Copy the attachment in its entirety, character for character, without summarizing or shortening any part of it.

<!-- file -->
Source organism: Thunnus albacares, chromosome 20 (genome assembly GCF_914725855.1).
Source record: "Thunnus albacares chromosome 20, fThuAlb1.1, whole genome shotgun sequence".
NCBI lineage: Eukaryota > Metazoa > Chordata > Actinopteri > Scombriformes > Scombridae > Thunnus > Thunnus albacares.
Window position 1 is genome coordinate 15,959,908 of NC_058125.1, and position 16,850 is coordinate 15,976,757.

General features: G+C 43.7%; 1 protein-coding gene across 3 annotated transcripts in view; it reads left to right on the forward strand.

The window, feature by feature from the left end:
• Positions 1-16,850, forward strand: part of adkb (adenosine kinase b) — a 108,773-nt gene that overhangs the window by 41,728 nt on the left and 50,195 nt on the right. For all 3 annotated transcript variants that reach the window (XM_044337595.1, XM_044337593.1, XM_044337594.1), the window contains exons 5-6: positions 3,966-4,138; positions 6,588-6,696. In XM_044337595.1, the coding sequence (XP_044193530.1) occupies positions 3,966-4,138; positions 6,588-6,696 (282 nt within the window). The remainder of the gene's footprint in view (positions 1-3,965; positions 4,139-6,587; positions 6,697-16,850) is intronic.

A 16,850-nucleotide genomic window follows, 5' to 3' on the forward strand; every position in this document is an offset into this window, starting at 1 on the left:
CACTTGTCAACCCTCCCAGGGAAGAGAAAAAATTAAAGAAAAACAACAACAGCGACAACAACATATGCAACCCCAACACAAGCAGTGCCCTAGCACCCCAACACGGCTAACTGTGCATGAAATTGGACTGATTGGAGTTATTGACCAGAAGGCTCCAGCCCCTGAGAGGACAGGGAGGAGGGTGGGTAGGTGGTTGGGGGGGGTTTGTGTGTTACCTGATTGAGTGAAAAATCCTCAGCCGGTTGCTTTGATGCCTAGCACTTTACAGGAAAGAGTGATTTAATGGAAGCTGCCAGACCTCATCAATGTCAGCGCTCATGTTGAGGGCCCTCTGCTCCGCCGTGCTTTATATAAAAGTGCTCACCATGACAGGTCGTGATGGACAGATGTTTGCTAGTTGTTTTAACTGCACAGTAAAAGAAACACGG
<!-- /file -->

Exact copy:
Source organism: Thunnus albacares, chromosome 20 (genome assembly GCF_914725855.1).
Source record: "Thunnus albacares chromosome 20, fThuAlb1.1, whole genome shotgun sequence".
NCBI lineage: Eukaryota > Metazoa > Chordata > Actinopteri > Scombriformes > Scombridae > Thunnus > Thunnus albacares.
Window position 1 is genome coordinate 15,959,908 of NC_058125.1, and position 16,850 is coordinate 15,976,757.

General features: G+C 43.7%; 1 protein-coding gene across 3 annotated transcripts in view; it reads left to right on the forward strand.

The window, feature by feature from the left end:
• Positions 1-16,850, forward strand: part of adkb (adenosine kinase b) — a 108,773-nt gene that overhangs the window by 41,728 nt on the left and 50,195 nt on the right. For all 3 annotated transcript variants that reach the window (XM_044337595.1, XM_044337593.1, XM_044337594.1), the window contains exons 5-6: positions 3,966-4,138; positions 6,588-6,696. In XM_044337595.1, the coding sequence (XP_044193530.1) occupies positions 3,966-4,138; positions 6,588-6,696 (282 nt within the window). The remainder of the gene's footprint in view (positions 1-3,965; positions 4,139-6,587; positions 6,697-16,850) is intronic.

A 16,850-nucleotide genomic window follows, 5' to 3' on the forward strand; every position in this document is an offset into this window, starting at 1 on the left:
CACTTGTCAACCCTCCCAGGGAAGAGAAAAAATTAAAGAAAAACAACAACAGCGACAACAACATATGCAACCCCAACACAAGCAGTGCCCTAGCACCCCAACACGGCTAACTGTGCATGAAATTGGACTGATTGGAGTTATTGACCAGAAGGCTCCAGCCCCTGAGAGGACAGGGAGGAGGGTGGGTAGGTGGTTGGGGGGGGTTTGTGTGTTACCTGATTGAGTGAAAAATCCTCAGCCGGTTGCTTTGATGCCTAGCACTTTACAGGAAAGAGTGATTTAATGGAAGCTGCCAGACCTCATCAATGTCAGCGCTCATGTTGAGGGCCCTCTGCTCCGCCGTGCTTTATATAAAAGTGCTCACCATGACAGGTCGTGATGGACAGATGTTTGCTAGTTGTTTTAACTGCACAGTAAAAGAAACACGG